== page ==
City Has a Bee In Its Bonnet Over West Side Apiary

If the only reason you go to the North Lawndale neighborhood is to see the original Sears Tower during Open House Chicago, then you might not be familiar with the North Lawndale Employment Network. 

Here’s a thumbnail sketch of the organization: NLEN helps people find jobs when they get out of prison. One way it does that is by employing people to manufacture its own brand of personal care products made with honey.  Think soaps, lotions, and other stuff you rub on your body.  Its work has even been mentioned by The New York Times.

To do that, it needs bees. Lots and lots of bees. So it has apiaries where the little buzzers can do bee things that result in that sweet golden nectar that’s so good on toast and gingham-frocked tables at farmers markets. 

The world is running out of bees.  Without bees, there is no food.  And without food there is no you.

111 South Homan Avenue (via Apple Maps)
111 South Homan Avenue (via Apple Maps)

One thing that can be done to save the world is to help bees be.  NLEN does this with the apiaries it owns and from which it harvests the raw materials for its products, which in turn helps people in North Lawndale put food on their tables.  But there will be no apiary on the roof of 1111 South Homan Avenue, thanks to the buzzkills at the Chicago Department of Planning and Development.  They say having a bee hotel on the building and allowing the packaging of honey there “would change the character of the development.”

If you’re wondering what the local character is, according to Google Maps, 1111’s neighbors include a high school, a couple of churches, the Chicago Police Department’s prostitution detail and the Chicago Police Department’s evidence lockers.  Apple Maps also cites an urban farm, and a beekeeping supply store.

So now we now know that an urban farm and a beekeeping supply store are in keeping with the character of the neighborhood, but actual bees are not.  

The city’s Department of Aviation is a little more with it than Planning. It not only donated land around O’Hare Airport for NLEN’s apiaries, the honey is sold inside the airport.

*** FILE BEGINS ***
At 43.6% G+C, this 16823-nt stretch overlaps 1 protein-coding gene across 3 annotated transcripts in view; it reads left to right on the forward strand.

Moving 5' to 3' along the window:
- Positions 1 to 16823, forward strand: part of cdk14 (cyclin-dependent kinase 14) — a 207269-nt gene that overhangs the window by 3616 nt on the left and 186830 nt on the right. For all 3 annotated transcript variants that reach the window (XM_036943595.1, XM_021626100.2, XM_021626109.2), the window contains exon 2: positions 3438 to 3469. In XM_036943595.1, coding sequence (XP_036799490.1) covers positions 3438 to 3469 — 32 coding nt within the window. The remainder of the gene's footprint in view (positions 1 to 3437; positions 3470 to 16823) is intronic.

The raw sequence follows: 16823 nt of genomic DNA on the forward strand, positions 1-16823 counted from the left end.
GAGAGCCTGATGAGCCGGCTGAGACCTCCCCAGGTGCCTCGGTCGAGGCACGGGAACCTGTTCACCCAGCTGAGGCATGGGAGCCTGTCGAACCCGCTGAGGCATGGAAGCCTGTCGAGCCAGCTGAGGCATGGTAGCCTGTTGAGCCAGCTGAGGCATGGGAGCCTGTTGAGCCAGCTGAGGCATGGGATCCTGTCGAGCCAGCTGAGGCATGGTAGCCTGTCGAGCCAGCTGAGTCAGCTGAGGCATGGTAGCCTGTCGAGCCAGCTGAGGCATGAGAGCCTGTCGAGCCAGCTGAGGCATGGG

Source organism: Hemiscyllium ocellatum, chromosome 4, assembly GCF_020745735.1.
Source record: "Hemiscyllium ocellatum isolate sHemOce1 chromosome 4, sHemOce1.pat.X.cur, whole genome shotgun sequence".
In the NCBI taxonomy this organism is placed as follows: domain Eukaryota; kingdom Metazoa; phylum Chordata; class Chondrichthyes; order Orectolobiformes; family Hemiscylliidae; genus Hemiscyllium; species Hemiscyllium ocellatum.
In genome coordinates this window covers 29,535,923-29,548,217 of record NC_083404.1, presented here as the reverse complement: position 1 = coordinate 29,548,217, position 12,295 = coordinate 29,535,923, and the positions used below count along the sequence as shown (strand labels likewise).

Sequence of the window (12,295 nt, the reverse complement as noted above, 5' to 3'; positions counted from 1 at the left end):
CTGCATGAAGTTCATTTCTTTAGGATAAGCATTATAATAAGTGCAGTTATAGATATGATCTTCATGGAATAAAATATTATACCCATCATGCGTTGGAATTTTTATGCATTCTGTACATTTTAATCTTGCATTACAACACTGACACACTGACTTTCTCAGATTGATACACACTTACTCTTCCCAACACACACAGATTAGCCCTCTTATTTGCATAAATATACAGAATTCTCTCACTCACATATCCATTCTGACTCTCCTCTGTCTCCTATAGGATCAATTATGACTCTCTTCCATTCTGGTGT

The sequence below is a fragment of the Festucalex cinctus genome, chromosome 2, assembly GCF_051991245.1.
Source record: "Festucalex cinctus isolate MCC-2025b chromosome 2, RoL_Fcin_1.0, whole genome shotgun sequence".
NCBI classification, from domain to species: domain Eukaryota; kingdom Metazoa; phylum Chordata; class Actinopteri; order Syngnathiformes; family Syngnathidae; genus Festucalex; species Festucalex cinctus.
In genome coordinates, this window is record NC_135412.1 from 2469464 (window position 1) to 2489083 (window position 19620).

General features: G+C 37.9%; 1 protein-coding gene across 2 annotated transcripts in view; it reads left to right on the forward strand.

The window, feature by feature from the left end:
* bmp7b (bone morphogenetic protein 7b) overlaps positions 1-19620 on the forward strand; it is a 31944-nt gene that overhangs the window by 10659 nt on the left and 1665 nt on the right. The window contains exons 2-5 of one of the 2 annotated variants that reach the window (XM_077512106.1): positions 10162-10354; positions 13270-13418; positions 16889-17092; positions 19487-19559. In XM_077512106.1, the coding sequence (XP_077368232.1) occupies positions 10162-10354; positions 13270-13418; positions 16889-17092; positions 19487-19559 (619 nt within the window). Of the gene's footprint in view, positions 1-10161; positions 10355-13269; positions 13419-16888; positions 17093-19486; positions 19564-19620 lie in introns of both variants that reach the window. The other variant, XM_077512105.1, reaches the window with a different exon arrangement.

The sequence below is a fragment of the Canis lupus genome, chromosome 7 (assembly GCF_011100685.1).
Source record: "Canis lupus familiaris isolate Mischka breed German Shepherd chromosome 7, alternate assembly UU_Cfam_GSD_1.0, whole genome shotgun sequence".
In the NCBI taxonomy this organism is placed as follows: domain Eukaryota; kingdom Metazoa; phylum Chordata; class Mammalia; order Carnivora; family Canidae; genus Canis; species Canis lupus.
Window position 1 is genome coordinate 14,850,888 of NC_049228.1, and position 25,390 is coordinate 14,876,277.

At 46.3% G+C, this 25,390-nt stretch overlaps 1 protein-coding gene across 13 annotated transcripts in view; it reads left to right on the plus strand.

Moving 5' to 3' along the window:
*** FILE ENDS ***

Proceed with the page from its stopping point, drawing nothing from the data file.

This isn’t the first time that bees and the criminal justice system have rubbed elbows. The Cook County Sheriff’s Department has a program that teaches inmates about beekeeping, so they can get a job when they’re sprung.

According to Block Club Chicago, there are over 400 registered beekeepers in Cook County, and 1,700 bee colonies. So urban beekeeping isn’t exactly a fringe activity.

Editor

Author: Editor

Editor founded the Chicago Architecture Blog in 2003, after a long career in journalism. He can be reached at chicagoarchitectureinfo@gmail.com.

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3 Comments

  1. Any support we can give to help bees and other pollinators is a good thing. All departments in the city of Chicago need to realize this and act upon it.
    If this were right next door to a daycare I might understand it, but the reason they gave is total nonsense.

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    • As a 22 year beekeeping veteran master beekeeper please keep in mind that honey bees are not native to north America. There are thousands of other polinators here that can do the job. So that whole no bees no food thing isn’t correct. As for helping bees I’m all for it and to not allow them in neighbirhood is silly. As for if they are near a daycare center…what if they were feral? There are 8 feral bee colonies near my house…I watch them all. No one even knows they are except me most likely.

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  2. This is ridiculous. Sales = revenue. Chicago needs revenue. The bees are fine. Let them stay

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